Clusterin as an Alzheimer Biomarker

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Publisher
American Medical Association
Copyright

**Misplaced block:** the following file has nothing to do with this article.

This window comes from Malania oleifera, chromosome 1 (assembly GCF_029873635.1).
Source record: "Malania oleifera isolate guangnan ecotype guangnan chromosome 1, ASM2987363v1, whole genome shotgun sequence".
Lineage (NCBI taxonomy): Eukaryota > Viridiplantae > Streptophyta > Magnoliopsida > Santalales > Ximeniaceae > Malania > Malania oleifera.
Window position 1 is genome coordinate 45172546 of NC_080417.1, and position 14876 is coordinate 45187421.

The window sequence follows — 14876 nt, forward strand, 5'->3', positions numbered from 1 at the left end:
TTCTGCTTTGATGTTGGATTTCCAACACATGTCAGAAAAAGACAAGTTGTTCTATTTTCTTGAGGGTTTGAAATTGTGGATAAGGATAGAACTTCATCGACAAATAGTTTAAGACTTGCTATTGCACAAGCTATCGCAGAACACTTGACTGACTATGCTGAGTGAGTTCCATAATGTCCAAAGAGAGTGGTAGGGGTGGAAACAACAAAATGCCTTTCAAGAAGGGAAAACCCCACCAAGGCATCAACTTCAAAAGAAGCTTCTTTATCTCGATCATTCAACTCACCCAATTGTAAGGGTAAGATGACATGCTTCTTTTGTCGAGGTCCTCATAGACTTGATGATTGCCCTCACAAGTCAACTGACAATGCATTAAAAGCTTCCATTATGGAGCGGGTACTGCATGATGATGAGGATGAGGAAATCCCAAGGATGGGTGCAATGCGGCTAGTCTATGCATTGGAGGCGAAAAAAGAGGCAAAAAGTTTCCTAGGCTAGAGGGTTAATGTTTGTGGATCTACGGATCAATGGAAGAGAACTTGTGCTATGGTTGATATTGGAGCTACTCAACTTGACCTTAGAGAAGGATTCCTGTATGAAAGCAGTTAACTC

Copyright © 2011 American Medical Association. All Rights Reserved.
ISSN
0003-9942
eISSN
1538-3687
DOI
10.1001/archneurol.2011.1000
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Abstract